The Doors Speak About Me, The Bars Call My Name: Fiction by Peyton Aubin

Ticking of a clock I hear in the background. Every second a tick, the arrow of time as I
see it, flows back into itself with no end in sight. The fog collects on my eyes, blurring my
vision. So I can’t see what happens next, I always can’t. They always do not want me to see it,
the transition.

The room is filled with doors, maybe from my bad choices in life, I can hear them all
whispering about me, about what bad things I’ve done. If only they speak about me in a good
light maybe I would get somewhere. Somewhere other than here. But I must choose one to open,
open the door to somewhere new or right where I started or back to this room. The golden knob
turns and I open the dark brown color of the door, only black, nothing is there. But it’s the same
with all the others, I will not know where it takes me until I step in and so I did.

The bars close and I am alone in the cell. Nothing but concrete, not even a window, so I
could look upon the sad world outside. I quite like it here, I don’t have to hear the doors talk
about me, they know all my secrets. I can’t escape them, but at least in my cage of bars they call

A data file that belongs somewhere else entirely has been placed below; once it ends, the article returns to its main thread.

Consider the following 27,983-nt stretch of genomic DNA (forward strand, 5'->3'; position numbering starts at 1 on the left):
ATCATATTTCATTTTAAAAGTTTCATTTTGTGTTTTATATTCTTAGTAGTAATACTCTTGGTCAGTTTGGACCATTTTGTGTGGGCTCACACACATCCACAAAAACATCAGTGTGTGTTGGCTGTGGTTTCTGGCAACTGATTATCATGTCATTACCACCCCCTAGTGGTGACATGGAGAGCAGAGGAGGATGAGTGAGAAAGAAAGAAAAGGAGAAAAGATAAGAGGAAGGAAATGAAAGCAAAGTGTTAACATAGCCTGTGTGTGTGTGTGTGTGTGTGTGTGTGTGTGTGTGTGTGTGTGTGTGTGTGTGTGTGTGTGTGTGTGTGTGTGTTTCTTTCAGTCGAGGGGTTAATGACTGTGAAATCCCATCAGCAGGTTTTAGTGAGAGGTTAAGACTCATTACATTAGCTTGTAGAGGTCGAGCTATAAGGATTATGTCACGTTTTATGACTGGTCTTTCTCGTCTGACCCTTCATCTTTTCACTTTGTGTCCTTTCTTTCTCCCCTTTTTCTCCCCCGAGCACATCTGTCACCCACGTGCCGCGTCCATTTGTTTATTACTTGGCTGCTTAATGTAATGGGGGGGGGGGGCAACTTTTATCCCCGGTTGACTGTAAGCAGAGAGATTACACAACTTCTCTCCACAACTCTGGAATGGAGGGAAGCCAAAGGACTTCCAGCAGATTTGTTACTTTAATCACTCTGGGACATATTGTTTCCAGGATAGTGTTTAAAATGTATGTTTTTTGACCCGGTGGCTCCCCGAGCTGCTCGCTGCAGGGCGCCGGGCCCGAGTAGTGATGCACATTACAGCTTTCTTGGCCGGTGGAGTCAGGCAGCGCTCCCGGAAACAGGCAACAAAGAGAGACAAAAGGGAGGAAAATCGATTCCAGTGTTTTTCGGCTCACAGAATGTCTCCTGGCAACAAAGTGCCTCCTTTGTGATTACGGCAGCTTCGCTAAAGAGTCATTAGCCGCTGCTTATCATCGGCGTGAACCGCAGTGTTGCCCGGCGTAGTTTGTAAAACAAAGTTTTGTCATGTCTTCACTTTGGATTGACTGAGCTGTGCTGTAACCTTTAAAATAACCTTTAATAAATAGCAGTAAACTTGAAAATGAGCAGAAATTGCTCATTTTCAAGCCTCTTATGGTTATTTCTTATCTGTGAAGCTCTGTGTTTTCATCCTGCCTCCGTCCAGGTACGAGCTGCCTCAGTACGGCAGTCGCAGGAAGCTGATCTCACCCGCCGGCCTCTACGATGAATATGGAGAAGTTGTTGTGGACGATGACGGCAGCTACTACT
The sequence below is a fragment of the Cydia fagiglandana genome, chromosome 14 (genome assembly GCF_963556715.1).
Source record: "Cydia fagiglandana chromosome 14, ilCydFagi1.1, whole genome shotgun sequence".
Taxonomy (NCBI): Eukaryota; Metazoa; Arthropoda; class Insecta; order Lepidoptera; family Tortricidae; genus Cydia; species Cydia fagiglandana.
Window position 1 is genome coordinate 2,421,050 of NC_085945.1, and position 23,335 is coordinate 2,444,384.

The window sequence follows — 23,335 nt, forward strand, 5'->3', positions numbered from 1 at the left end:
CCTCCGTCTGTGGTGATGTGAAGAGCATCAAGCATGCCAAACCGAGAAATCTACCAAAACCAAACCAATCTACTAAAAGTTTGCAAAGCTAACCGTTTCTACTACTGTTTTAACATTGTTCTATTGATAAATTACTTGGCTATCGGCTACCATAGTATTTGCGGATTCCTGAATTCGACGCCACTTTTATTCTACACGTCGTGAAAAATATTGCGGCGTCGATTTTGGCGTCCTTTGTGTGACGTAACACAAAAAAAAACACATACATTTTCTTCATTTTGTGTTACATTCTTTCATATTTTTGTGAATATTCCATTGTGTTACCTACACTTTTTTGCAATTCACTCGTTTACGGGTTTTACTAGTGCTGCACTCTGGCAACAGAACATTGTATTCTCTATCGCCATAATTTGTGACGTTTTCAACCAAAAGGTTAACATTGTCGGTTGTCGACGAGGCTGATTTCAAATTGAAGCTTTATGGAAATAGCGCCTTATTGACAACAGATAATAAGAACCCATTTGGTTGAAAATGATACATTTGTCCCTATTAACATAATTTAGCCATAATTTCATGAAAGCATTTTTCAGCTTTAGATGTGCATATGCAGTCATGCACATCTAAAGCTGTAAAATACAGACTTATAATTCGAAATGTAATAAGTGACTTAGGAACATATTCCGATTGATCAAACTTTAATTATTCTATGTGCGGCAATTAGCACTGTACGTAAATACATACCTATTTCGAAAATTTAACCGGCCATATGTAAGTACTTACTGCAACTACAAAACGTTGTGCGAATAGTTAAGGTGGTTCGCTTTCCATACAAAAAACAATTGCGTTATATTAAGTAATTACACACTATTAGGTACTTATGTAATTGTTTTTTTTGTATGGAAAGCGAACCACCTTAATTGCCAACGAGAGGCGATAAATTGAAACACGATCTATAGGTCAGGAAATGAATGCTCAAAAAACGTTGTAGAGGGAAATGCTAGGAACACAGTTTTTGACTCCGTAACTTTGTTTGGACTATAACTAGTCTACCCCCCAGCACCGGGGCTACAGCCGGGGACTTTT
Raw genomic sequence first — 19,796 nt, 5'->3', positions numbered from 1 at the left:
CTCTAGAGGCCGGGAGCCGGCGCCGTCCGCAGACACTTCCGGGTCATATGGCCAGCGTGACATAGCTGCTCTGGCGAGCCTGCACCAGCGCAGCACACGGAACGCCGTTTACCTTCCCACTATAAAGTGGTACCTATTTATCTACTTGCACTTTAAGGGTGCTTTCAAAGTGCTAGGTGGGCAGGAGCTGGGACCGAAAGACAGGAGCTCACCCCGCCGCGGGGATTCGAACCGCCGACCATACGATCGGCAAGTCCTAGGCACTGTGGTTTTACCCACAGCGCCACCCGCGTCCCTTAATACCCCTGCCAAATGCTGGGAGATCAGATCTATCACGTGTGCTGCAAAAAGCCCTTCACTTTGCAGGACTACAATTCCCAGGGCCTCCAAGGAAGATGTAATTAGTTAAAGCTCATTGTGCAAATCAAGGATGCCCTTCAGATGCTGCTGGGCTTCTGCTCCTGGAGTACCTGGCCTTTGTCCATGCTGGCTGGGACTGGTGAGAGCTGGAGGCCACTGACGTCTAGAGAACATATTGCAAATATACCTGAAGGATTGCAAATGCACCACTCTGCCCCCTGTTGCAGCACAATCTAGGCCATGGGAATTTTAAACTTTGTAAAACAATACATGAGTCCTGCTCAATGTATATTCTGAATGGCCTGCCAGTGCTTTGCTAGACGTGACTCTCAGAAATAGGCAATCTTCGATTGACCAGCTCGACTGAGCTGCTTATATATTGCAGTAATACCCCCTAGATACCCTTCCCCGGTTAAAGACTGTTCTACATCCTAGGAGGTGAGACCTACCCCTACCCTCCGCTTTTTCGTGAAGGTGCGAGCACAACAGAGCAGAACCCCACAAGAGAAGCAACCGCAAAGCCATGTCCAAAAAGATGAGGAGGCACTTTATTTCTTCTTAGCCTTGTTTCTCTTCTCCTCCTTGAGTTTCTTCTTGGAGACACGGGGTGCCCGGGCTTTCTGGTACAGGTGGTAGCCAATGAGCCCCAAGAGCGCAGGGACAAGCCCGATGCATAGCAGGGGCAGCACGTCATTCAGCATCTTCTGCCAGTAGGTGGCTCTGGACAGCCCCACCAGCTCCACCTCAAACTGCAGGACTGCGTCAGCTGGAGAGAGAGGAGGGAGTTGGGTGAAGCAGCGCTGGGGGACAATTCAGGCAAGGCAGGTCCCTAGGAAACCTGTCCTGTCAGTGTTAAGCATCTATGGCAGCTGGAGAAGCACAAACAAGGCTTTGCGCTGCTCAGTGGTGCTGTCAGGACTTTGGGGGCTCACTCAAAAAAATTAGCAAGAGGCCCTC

for me. They want me to stay forever, but I can’t for a door creeps in and dares me to open it and
it dares me to leave my safety by the bars. I could not resist for the door would continue forever,
incessantly talking. I turn the knob and open the door to blackness and walk in.

The knife is in my hand covered in blood and the body of a man I did not kill sits on the
ground next to me. The door set me up, but it talked so highly of me. How could this have
happened, I have no recollection of this foul act. It must of been the door. Of course it was, I will
never trust them again. The police have taken me in but I am not scared for the bars await my
arrival, and I will be safe with them.

The door appeared in front of me as I was walking down the street. It is connected to no
building, but I can hear its voice calling for me and saying such nice things about me. But I am
scared, and it is so reassuring, the door. So I turn the knob and open the black wood door, to
nothing but black on the other side like a portal to nothing. The door says step in and so I did.

—Peyton Aubin, Grade 10.